“I reached down and poked him in the back, and he didn’t move. His head was turned away, and I could only see the left side, which was the smaller side.”

He reached down to lift the head and finally realized the enormity of the kill.

“When I grabbed it and lifted it up and saw the other side, I was shocked,” Ragon said. “I fell immediately to my knees, and all those emotions hit me.

“I promise you, I think I flashed back to every hunt I’d been on, every experience. I cried and I laughed, and then I gave thanks to the Lord. Then I went to the four-wheeler. But I made it only 20 yards and turned around and to go look at him again. I did it three or four times, and then went home to get my boy Zane. He had to be with me for this.”

But he didn’t let his son in on the secret just yet.

“I got home, and I told him he wasn’t going to believe what was laying over there in that field,” the elder Ragon said. “He thought it was the big ol’ hog.”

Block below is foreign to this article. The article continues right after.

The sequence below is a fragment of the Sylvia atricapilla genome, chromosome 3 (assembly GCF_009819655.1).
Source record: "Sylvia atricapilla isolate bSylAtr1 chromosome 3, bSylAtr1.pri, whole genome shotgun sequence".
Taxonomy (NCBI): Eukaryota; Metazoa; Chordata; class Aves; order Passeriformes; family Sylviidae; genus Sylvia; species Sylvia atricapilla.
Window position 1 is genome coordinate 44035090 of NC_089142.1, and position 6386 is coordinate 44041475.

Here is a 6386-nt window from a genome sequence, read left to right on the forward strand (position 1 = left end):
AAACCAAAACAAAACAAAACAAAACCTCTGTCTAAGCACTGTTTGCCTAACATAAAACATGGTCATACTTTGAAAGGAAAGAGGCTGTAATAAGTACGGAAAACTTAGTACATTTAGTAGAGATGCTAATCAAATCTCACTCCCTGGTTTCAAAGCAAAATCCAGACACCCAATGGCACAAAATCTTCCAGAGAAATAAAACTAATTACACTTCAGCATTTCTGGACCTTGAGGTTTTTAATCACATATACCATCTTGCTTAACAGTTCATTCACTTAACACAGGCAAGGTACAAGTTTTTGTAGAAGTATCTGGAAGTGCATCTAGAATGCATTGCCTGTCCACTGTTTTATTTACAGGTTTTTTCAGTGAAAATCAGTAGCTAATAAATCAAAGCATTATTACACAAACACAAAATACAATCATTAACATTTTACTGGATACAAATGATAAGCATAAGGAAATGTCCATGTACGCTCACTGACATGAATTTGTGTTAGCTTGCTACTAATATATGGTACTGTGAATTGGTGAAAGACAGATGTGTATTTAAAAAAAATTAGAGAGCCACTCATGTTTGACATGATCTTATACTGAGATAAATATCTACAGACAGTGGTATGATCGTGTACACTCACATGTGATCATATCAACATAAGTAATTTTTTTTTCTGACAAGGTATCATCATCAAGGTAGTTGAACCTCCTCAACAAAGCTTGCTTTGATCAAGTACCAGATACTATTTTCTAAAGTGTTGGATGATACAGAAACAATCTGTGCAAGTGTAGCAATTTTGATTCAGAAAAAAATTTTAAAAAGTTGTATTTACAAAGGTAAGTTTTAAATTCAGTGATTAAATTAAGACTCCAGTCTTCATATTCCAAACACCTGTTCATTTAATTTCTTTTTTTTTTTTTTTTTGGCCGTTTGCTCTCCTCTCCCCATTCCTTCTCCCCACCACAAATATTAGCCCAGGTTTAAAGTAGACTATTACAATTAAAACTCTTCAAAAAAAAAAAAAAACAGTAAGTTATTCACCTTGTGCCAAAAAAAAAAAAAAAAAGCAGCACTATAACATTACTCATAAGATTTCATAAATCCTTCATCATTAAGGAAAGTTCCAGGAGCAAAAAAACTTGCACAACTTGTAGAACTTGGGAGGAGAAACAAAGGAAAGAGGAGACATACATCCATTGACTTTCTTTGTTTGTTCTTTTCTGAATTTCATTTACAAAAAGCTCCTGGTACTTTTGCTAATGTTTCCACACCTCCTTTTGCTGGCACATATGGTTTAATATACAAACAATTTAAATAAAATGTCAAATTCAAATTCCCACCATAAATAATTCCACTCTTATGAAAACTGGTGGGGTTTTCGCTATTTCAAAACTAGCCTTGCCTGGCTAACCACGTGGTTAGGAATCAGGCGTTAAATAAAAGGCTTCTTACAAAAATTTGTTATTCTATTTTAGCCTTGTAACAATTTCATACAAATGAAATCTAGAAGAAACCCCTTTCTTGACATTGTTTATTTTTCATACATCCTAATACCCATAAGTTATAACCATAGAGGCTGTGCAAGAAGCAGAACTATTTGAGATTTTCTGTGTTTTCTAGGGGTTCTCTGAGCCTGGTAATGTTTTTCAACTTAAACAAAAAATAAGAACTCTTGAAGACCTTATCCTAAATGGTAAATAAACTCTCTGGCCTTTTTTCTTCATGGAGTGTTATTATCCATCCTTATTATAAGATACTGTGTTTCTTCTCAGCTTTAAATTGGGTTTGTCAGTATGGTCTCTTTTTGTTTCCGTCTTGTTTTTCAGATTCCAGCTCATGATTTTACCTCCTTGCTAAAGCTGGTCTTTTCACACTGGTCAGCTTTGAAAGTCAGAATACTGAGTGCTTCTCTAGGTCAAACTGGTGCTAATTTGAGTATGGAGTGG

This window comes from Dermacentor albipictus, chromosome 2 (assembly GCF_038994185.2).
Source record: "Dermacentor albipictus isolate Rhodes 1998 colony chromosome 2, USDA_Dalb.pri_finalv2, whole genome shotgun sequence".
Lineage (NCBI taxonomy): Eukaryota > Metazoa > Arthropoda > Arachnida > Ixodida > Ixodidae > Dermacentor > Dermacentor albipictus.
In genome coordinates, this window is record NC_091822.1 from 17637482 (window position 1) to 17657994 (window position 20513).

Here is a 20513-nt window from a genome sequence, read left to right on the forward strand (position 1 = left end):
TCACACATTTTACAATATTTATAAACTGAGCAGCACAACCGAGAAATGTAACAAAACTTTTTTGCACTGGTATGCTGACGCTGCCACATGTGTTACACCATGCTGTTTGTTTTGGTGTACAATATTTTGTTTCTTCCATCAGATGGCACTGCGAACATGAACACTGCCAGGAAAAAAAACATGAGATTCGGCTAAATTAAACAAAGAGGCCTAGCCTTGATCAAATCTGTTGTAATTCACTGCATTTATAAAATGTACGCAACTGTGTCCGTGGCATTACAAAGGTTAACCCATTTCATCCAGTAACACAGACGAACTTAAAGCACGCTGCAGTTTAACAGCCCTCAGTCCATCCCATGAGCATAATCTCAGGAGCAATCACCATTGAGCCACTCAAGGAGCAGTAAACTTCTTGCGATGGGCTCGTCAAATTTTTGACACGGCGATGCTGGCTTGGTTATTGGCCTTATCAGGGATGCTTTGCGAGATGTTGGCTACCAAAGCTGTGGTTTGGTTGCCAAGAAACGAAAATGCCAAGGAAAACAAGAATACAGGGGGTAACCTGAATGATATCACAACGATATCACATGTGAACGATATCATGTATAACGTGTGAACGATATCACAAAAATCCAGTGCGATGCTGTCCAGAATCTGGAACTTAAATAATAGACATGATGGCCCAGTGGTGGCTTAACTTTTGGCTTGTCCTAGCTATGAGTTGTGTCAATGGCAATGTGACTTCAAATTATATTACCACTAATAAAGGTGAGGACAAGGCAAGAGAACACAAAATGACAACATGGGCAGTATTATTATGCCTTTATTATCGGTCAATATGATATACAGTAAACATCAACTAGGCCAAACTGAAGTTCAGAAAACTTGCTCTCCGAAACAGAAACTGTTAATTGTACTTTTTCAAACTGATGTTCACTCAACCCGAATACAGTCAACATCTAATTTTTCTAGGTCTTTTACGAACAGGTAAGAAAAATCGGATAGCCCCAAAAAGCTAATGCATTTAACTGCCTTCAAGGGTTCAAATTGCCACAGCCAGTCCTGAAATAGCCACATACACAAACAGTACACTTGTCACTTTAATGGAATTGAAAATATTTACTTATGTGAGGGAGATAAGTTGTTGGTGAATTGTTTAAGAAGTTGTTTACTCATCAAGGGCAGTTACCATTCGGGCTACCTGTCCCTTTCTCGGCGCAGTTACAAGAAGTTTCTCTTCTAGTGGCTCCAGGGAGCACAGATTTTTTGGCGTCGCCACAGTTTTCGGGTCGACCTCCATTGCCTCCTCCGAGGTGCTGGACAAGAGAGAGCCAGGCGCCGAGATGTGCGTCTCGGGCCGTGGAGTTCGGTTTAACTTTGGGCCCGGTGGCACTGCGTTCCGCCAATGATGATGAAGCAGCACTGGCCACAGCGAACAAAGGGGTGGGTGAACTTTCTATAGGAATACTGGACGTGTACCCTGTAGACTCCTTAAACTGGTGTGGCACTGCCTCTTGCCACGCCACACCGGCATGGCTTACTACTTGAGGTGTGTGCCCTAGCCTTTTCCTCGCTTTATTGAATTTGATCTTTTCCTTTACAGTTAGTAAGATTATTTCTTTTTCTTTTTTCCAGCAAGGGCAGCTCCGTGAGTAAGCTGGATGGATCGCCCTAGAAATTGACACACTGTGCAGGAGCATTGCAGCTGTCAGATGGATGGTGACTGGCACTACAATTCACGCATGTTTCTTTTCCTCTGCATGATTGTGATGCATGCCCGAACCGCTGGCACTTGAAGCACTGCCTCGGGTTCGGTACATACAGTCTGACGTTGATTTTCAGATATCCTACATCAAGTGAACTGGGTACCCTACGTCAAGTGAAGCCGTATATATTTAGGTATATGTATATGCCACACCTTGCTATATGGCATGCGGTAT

The two guys headed back, but when Dad was getting close to the buck, he told his son to close his eyes and keep them closed.

“I got the lights of the four-wheeler on the buck, got off and lifted his rack into the lights and told my son he could open his eyes,” Ragon said. “He exploded off that four-wheeler and was standing there next to me in a second.

“I think he was happier than I was.”

They loaded the deer up and went home, where Tiffany Ragon had the camera ready.
Boone & Crockett and Pope & Young scorer Corey Neill of McCarley did a quick green score that produced the 200-plus green score.

“Scores like that usually change during the official scoring after 60 days, but I think that this buck is one of those that could actually score an inch or two higher,” Neill said. “I did the green score with a bunch of other people around and was working quickly.